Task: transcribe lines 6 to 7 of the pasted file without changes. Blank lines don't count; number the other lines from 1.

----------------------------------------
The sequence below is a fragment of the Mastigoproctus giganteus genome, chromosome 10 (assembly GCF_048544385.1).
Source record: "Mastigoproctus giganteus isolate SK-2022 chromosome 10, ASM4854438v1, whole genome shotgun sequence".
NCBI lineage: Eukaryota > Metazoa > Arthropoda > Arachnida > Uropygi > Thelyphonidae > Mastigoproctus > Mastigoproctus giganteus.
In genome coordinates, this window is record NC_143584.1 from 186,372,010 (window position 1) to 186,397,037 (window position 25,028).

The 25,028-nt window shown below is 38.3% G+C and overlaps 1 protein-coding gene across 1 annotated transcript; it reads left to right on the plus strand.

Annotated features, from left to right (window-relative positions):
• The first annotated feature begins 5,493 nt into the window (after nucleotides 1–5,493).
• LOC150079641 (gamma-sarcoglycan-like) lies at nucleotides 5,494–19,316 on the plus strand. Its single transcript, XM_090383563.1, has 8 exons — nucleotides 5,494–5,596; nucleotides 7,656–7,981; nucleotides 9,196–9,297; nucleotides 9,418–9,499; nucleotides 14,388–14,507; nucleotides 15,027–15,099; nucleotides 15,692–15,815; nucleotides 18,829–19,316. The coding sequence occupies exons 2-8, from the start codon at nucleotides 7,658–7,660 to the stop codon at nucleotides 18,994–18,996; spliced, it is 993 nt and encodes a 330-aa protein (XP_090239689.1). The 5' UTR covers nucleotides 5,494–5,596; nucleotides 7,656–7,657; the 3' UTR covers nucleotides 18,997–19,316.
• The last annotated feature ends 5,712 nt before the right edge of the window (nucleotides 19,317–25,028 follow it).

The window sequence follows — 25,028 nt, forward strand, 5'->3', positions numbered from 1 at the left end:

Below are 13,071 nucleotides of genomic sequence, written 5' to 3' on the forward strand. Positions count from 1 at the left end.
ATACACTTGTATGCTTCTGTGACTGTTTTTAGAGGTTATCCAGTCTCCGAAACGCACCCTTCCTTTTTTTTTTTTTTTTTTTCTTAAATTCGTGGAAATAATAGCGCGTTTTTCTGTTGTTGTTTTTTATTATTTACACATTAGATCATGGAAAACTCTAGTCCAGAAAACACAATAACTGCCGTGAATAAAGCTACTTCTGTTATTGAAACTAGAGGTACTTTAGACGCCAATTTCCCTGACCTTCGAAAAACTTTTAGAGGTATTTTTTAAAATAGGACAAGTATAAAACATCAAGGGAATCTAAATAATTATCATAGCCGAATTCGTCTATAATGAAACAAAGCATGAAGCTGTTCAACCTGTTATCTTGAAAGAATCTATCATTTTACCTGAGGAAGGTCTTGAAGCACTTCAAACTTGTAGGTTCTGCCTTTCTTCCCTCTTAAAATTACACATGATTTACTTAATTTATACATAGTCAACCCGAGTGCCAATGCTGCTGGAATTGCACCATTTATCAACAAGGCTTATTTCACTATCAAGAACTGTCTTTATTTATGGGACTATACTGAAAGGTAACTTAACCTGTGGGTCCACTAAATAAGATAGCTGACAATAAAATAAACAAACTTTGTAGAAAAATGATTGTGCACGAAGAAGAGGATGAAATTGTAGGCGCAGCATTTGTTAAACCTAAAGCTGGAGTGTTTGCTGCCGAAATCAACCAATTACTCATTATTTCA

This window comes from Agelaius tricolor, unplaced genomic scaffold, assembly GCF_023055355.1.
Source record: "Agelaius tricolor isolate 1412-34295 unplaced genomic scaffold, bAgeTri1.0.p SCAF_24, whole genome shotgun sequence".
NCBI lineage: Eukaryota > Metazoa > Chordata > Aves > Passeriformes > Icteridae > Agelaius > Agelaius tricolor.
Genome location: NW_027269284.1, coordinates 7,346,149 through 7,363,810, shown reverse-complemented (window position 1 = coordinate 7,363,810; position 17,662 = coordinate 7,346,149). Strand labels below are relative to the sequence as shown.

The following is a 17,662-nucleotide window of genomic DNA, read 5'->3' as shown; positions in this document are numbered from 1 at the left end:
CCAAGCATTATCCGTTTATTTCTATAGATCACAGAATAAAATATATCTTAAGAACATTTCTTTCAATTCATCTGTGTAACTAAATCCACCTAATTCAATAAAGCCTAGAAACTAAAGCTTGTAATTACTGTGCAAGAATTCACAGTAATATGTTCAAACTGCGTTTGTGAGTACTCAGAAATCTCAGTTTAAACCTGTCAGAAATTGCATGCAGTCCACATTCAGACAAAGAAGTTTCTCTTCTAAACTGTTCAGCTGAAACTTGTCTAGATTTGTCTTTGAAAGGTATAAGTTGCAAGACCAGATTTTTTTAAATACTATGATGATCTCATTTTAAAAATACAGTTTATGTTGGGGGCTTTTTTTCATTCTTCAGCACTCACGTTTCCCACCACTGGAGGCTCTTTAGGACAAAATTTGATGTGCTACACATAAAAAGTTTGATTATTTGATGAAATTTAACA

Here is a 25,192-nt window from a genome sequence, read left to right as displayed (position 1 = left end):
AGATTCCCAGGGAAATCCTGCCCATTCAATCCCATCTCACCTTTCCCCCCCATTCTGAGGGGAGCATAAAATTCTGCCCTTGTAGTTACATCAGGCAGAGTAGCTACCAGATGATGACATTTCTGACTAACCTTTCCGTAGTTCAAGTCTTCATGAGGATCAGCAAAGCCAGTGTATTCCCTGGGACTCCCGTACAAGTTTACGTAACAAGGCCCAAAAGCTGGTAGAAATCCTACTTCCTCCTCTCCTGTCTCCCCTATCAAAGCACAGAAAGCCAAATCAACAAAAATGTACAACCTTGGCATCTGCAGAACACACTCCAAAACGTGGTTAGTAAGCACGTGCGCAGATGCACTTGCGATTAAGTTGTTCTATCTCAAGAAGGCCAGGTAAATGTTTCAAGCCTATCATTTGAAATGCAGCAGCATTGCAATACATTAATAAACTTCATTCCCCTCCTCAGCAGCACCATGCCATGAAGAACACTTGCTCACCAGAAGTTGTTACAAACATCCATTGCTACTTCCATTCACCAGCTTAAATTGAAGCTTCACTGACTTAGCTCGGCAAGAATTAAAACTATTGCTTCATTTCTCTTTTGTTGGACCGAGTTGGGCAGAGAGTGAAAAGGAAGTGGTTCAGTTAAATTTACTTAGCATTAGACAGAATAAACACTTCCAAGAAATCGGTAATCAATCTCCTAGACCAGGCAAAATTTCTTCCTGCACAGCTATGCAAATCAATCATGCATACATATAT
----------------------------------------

Annotated features, from left to right (window-relative positions):
• The first annotated feature begins 5,493 nt into the window (after nucleotides 1–5,493).